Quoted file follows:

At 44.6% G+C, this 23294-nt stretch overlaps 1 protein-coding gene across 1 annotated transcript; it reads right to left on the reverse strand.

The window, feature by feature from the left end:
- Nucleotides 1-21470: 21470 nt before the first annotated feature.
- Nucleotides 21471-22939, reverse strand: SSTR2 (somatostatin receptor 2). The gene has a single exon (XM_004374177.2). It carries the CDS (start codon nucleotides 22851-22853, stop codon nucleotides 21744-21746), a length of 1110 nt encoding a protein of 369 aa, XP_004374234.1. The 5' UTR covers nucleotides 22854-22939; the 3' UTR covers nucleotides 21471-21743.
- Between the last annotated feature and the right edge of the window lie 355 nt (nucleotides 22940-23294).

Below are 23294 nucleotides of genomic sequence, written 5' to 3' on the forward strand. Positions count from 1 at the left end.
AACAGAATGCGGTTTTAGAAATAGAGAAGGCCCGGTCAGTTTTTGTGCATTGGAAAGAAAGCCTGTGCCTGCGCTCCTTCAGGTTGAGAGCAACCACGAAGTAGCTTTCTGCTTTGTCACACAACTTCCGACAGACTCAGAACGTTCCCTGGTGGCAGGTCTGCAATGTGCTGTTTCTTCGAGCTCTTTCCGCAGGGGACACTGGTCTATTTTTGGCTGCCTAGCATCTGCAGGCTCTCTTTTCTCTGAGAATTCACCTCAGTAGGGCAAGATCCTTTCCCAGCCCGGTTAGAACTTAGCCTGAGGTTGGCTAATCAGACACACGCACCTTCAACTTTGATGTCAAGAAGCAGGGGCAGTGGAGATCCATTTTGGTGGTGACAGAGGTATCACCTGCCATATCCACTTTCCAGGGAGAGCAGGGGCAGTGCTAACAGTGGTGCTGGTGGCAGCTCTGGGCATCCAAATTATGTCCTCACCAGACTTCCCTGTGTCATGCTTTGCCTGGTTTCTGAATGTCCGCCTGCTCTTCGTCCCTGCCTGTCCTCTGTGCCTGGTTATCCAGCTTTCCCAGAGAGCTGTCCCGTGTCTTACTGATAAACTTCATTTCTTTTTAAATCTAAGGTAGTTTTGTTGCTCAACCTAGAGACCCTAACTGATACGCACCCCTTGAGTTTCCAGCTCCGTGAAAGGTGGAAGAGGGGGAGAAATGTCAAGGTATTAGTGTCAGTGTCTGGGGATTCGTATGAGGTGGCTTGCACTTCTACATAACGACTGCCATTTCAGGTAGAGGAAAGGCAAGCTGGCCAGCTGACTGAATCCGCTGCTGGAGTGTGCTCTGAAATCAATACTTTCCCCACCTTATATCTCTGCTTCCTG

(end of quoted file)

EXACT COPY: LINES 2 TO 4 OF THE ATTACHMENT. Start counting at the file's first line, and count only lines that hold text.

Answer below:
The window, feature by feature from the left end:
- Nucleotides 1-21470: 21470 nt before the first annotated feature.
- Nucleotides 21471-22939, reverse strand: SSTR2 (somatostatin receptor 2). The gene has a single exon (XM_004374177.2). It carries the CDS (start codon nucleotides 22851-22853, stop codon nucleotides 21744-21746), a length of 1110 nt encoding a protein of 369 aa, XP_004374234.1. The 5' UTR covers nucleotides 22854-22939; the 3' UTR covers nucleotides 21471-21743.